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Water quality, quantity cited in Kingman septic deal


Steve Moss

Abandonment proposal OK'd by supervisors

KINGMAN - Forty residential property owners on Beverly Avenue could receive a substantial financial break if they choose to connect to a proposed new sewer line on Beverly Avenue between North Fairfax and Fifth streets.

The Mohave County Board of Supervisors unanimously agreed to temporarily waive the county's septic tank abandonment permit fee for properties fronting Beverly Avenue within the project's boundaries that disconnect from their septic tanks and hook in to the sewer line. The board signed an agreement with the city, which still needs to be approved by the Kingman City Council at an upcoming meeting. No date has been set for the issue yet.

The total financial impact to Mohave County of erasing the fee for the 40 properties would be $227 each, or a total of $9,080. To benefit from the break, property owners must hook in to the new sewer line within 12 months of the project's completion date.

For its part, the city would waive the sewer investment fee it usually charges for connecting to a new sewer line. The fee averages about $1,274 per connection. Also, the city would provide inspection services for the abandoned septic tanks, ensure they comply with state law and forward any documentation to the county. The inspections usually are completed by the county, and having the city handle them would remove that cost.

In a letter sent to Mohave County Development Services, Kingman Assistant City Engineer Mike Prior said the conditions of the existing septic systems within the limits of the project are unknown. But based on the soil conditions and age of the homes, it is anticipated that a large percentage of them are approaching their service life and will need to be abandoned and connect to sewer soon.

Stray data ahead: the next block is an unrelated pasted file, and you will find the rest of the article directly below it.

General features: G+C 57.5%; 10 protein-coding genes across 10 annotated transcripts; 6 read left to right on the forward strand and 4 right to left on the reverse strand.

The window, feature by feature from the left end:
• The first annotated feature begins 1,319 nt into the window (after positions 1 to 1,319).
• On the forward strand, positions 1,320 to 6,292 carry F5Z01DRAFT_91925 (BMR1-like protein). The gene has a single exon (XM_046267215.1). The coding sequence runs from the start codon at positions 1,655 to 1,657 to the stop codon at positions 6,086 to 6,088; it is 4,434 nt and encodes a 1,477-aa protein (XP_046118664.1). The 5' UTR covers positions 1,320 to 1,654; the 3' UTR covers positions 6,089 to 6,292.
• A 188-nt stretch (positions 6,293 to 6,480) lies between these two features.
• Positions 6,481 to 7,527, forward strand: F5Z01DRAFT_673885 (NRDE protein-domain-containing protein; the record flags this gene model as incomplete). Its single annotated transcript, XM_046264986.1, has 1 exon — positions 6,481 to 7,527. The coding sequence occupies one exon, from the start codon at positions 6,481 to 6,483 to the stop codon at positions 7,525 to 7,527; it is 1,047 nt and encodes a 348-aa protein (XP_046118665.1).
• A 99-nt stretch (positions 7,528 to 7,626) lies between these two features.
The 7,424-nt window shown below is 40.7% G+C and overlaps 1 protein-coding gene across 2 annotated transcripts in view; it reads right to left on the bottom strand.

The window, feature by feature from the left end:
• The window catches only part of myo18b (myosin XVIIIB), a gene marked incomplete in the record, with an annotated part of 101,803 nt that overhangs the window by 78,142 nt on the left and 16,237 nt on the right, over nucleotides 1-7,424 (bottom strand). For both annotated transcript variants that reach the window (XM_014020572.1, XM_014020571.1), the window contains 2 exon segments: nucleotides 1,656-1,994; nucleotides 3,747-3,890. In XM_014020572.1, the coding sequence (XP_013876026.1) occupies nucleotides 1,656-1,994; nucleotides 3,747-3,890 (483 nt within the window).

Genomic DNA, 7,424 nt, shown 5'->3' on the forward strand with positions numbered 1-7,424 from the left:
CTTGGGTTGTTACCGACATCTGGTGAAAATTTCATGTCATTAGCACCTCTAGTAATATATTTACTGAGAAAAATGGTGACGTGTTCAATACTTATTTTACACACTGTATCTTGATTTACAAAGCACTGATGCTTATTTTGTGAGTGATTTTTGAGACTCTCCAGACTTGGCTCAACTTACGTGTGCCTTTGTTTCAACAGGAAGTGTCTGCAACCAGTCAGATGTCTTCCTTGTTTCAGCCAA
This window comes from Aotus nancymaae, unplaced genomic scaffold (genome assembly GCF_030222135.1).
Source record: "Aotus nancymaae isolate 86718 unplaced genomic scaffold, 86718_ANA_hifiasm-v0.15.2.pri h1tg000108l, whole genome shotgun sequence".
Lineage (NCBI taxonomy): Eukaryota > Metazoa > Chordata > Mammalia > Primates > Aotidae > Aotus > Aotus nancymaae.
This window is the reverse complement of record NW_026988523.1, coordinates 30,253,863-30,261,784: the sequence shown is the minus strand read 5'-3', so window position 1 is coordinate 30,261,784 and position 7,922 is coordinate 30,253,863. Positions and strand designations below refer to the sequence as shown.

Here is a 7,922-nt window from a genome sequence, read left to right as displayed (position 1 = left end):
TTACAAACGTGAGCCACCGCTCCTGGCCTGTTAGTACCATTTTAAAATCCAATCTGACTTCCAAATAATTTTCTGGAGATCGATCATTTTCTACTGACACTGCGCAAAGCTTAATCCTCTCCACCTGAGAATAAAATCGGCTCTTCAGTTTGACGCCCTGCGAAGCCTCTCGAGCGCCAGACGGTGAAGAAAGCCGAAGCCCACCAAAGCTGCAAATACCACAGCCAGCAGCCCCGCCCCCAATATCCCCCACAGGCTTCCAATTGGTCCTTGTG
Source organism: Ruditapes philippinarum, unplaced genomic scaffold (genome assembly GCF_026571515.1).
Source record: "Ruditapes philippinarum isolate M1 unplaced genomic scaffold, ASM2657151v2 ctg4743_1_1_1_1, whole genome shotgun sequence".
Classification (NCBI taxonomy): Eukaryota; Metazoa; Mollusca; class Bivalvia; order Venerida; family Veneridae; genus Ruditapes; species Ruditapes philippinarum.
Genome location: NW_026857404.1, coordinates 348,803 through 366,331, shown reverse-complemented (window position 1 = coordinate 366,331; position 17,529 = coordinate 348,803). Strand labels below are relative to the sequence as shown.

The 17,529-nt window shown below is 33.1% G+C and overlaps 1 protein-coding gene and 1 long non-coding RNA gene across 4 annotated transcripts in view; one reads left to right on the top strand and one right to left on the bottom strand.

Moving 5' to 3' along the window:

"Planned and systematic septic system abandonments greatly reduce the potential for wastewater discharge as compared to when done after a septic system has failed," wrote Prior. "Additionally, the reduction of individual septic systems to safeguard the water quality of the aquifers is vital to the health and growth of our community."

Supervisor Steve Moss agreed it is environmentally expedient to connect the properties to the sewer system to make sure the waste is collected, treated and doesn't get into the groundwater. He also said it's important the treated water, which is not drinkable, gets appropriately reused, either by watering area parks, being injected back into the ground or diverted for other uses. That way, said Moss, the county's safe water supply is available for human consumption.

"We need to be considering more of these types of projects in Mohave County," said Moss. "Lake Mead is just over 1,100 feet and if it drops to 1,075 feet, which it will within the next year since we've been in a long-term drought in the river communities, it will trigger the first water shortage. If it goes lower, even more severe triggers will be hit and electrical power production will cease or be greatly limited. We need to develop alternate water supplies and this plan is a very good step in that direction."



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